Serious shoulder injuries in professional soccer: return to participation after surgery

Hart, D and Funk, L 2015, 'Serious shoulder injuries in professional soccer: return to participation after surgery' , Knee Surgery, Sports Traumatology, Arthroscopy, 23 (7) , pp. 2123-2129.

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Abstract

Purpose An evidence base for the management and prevention of shoulder injuries in soccer is lacking. The aim of this study was to demonstrate the type, mechanism and recovery time after surgery associated with serious shoulder injuries sustained in professional soccer to build an evidence base foundation. Methods Fifty-two professional soccer players underwent shoulder surgery for injuries sustained during match play. Of these, 25 fulfilled the inclusion criteria. Data were collected for injury mechanism and type; clinical, radiological and surgical findings and procedures; and return to full participation. Subjects were all managed by the same surgeon. Results Labral injuries represented the most common injury type affecting 21 (84 %) subjects; two rotator cuff (8 %) and two combined labral/rotator cuff (8 %) injuries were less common. Fourteen (56 %) subjects sustained a high-energy trauma injury in a combined abduction and external rotation position. Six (24 %) subjects sustained a low-energy trauma mechanism in variable positions, while five (20 %) had a gradual onset of symptoms. Twenty-two (88 %) subjects reported a dislocation as a feature of their presentation. All of the subjects with high- and low-energy trauma mechanisms reported a dislocation occurring at the time of injury. Eight (32 %) subjects had sustained a previous significant shoulder injury to the ipsilateral side. Goalkeepers did not sustain low-energy trauma injuries. Outfield players returned to full participation in a mean time of 11.6 weeks, while goalkeepers did so in 11.1 weeks post-surgery. Return to participation time ranged from 7 to 24 weeks with a median of 11 weeks. Conclusion Professional soccer players can expect a return to participation within 12 weeks post-surgery. The majority of serious shoulder injuries in soccer occur at a positional extreme of external rotation and abduction in high-energy situations, while a significant number occur in low-energy situations away from this position. Most serious shoulder injuries in professional soccer are dislocations. Previous shoulder injury is considered a risk factor.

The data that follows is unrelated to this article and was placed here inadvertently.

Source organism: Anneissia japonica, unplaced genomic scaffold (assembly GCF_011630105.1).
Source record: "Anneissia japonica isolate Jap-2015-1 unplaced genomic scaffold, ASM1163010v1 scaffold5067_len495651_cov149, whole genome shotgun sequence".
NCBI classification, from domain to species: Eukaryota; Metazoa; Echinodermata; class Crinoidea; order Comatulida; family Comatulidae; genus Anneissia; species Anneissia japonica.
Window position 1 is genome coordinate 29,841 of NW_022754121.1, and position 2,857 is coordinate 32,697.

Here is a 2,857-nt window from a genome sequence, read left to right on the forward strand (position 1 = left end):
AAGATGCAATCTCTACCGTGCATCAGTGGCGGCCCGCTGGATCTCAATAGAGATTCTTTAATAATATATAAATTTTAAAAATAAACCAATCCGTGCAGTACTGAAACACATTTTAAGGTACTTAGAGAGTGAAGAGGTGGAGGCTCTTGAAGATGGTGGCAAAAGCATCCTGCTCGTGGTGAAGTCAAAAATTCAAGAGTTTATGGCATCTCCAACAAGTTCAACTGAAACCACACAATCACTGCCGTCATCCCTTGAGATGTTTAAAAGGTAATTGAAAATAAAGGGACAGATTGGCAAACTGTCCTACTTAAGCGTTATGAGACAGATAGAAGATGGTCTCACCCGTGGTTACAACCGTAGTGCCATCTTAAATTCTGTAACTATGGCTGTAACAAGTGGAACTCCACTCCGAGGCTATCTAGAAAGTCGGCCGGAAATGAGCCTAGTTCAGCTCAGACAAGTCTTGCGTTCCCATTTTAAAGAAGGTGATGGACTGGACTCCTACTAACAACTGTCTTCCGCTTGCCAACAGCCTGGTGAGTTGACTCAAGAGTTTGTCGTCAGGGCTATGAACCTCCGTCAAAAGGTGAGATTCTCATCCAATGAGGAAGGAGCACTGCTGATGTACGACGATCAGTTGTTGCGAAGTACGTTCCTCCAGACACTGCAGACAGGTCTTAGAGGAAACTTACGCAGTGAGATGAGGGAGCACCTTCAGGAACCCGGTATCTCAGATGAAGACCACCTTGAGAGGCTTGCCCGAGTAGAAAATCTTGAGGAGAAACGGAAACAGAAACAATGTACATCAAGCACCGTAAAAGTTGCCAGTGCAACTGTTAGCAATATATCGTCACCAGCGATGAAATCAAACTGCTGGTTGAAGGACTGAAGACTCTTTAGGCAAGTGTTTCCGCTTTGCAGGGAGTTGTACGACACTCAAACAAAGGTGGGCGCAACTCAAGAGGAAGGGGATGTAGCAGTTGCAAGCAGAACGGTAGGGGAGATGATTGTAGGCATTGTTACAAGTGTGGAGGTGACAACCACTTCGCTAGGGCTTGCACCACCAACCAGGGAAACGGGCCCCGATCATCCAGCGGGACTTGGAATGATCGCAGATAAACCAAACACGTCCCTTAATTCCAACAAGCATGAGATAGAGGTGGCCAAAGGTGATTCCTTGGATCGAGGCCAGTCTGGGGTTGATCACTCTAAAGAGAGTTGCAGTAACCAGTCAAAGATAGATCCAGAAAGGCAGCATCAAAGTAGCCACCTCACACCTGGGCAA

Item Type: Article
Schools: Schools > School of Health Sciences
Journal or Publication Title: Knee Surgery, Sports Traumatology, Arthroscopy
Publisher: Springer Verlag
ISSN: 0942-2056
Related URLs:
Depositing User: Robert Shaw
Date Deposited: 26 Oct 2016 14:10
Last Modified: 26 Oct 2016 14:10
URI: http://usir.salford.ac.uk/id/eprint/40461

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